Adolescents' Sexual Wellbeing in Southwestern Uganda: A Cross-Sectional Assessment of Body Image, Self-Esteem and Gender Equitable Norms.

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Abstract

Measures of sexual wellbeing and positive aspects of sexuality in the World Health Organization definition for sexual health are rarely studied and remain poorly understood, especially among adolescents in Sub-Saharan Africa. The objective of this study was to assess sexual wellbeing in its broad sense-i.e., body image, self-esteem, and gender equitable norms-and associated factors in young adolescents in Uganda. A cross-sectional survey of adolescents ages 10-14 years in schools was carried out between June and July 2016. Among 1096 adolescents analyzed, the median age was 12 (Inter-Quartile Range (IQR): 11, 13) and 58% were female. Self-esteem and body image scores were high with median 24 (IQR: 22, 26, possible range: 7-28) and median 22 (IQR: 19, 24, possible range: 5-25) respectively. Gender equitable norms mean score was 28.1 (SD 5.2: possible range 11-44). We noted high scores for self-esteem and body image but moderate scores on gender equitable norms. Girls had higher scores compared to boys for all outcomes. A higher age and being sexually active were associated with lower scores on gender equitable norms. Gender equitable norms scores decreased with increasing age of adolescents. Comprehensive and timely sexuality education programs focusing on gender differences and norms are recommended.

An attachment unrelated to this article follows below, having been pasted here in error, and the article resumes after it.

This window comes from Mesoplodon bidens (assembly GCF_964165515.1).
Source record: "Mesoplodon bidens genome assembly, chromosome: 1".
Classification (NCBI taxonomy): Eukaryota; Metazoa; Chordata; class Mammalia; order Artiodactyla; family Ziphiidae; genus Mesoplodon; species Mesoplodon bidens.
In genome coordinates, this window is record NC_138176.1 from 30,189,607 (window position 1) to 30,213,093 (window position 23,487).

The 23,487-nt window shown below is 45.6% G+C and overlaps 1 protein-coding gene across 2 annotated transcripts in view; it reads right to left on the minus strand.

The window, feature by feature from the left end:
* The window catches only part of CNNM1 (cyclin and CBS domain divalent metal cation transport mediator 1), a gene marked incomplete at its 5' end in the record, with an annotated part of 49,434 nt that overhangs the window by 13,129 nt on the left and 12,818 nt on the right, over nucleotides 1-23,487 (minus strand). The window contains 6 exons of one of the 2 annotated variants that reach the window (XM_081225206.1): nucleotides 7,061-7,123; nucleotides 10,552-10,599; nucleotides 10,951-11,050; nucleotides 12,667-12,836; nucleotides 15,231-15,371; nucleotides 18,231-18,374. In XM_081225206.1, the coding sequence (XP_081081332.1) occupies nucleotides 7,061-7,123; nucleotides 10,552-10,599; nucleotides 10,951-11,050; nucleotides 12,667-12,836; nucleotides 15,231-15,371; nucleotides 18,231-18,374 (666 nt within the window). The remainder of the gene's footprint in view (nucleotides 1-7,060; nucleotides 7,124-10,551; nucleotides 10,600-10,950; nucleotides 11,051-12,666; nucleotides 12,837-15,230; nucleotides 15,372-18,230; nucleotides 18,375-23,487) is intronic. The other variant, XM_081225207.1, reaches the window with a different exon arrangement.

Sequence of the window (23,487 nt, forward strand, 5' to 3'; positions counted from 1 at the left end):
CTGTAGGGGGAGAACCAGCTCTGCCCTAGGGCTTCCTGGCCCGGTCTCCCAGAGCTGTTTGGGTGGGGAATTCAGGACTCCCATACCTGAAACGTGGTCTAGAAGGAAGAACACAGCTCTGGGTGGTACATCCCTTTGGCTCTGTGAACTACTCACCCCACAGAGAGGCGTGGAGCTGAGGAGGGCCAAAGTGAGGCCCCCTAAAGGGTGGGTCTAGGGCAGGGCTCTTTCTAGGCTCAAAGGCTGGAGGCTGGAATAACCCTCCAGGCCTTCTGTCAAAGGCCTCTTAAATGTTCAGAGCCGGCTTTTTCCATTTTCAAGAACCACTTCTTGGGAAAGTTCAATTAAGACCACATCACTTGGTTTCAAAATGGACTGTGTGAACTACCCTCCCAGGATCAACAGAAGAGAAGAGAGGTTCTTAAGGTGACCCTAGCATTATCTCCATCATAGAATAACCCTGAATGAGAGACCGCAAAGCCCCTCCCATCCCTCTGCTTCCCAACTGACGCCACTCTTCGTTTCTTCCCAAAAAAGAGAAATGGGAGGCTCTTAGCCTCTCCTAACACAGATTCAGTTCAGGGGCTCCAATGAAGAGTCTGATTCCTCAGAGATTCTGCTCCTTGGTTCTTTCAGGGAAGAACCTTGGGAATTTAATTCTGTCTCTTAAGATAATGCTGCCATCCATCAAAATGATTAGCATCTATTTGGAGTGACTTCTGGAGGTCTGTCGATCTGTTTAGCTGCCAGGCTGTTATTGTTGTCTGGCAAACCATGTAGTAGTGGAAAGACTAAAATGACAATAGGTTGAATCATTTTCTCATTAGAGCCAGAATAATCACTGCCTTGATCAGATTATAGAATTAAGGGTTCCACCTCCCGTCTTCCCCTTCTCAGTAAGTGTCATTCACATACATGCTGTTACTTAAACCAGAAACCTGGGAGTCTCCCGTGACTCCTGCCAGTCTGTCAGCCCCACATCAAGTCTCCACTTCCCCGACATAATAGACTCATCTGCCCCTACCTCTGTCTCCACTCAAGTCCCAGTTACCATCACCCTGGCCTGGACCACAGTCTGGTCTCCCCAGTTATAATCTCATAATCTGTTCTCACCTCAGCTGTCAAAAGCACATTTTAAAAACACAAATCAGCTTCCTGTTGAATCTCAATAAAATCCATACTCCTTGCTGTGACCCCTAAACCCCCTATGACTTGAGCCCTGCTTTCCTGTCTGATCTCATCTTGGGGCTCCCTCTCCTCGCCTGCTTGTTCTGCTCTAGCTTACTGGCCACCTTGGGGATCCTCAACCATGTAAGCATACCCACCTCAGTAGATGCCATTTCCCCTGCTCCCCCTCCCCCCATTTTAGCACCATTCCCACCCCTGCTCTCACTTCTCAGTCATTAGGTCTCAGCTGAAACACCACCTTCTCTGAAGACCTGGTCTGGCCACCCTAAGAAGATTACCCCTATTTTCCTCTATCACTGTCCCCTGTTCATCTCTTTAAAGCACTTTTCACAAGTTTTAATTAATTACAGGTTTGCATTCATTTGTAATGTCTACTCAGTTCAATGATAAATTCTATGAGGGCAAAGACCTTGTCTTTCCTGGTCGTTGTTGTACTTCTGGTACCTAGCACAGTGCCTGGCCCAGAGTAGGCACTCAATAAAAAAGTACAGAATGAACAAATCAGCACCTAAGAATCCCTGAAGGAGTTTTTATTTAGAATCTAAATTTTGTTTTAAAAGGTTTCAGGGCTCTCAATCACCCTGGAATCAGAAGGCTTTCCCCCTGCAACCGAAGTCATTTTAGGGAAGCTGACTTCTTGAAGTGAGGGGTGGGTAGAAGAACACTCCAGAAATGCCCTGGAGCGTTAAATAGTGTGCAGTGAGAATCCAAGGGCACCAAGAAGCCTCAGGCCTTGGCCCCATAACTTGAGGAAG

KEYWORDS:

Uganda; body image; gender norms; self-esteem; sexual health; sexuality; young adolescents

Authors & affiliation: 
Elizabeth Kemigisha 1,2,*, Viola N. Nyakato 1, Katharine Bruce 1, Gad Ndaruhutse Ruzaaza 1, Wendo Mlahagwa 1, Anna B. Ninsiima 3, Gily Coene 3, Els Leye 2,3 and Kristien Michielsen 2 1 Faculty of Interdisciplinary Studies, Mbarara University of Science and Technology, Mbarara 1410, Uganda. ekemigisha@must.ac.ug. 2 International Centre for Reproductive Health, Faculty of Medicine and Health Sciences, Ghent University, 9000 Ghent, Belgium. ekemigisha@must.ac.ug. 3 Faculty of Interdisciplinary Studies, Mbarara University of Science and Technology, Mbarara 1410, Uganda. vnyakato@must.ac.ug. 4 Faculty of Interdisciplinary Studies, Mbarara University of Science and Technology, Mbarara 1410, Uganda. kbruce2@tulane.edu. 5 Faculty of Interdisciplinary Studies, Mbarara University of Science and Technology, Mbarara 1410, Uganda. gruzaaza@must.ac.ug. 6 Faculty of Interdisciplinary Studies, Mbarara University of Science and Technology, Mbarara 1410, Uganda. wolema@must.ac.ug. 7 RHEA, Centre of Expertise on Gender, Diversity and Intersectionality, Vrije Universiteit Brussel, 1050 Brussels, Belgium. annekiiza2001@yahoo.com. 8 RHEA, Centre of Expertise on Gender, Diversity and Intersectionality, Vrije Universiteit Brussel, 1050 Brussels, Belgium. gily.coene@vub.ac.be. 9 International Centre for Reproductive Health, Faculty of Medicine and Health Sciences, Ghent University, 9000 Ghent, Belgium. els.leye@ugent.be. 10 RHEA, Centre of Expertise on Gender, Diversity and Intersectionality, Vrije Universiteit Brussel, 1050 Brussels, Belgium. els.leye@ugent.be. 11 International Centre for Reproductive Health, Faculty of Medicine and Health Sciences, Ghent University, 9000 Ghent, Belgium. Kristien.michielsen@ugent.be.
Ranking: 
Published In: 
Int J Environ Res Public Health. 2018 Feb 22;15(2). pii: E372. doi: 10.3390/ijerph15020372.
Publication date: 
Thursday, February 22, 2018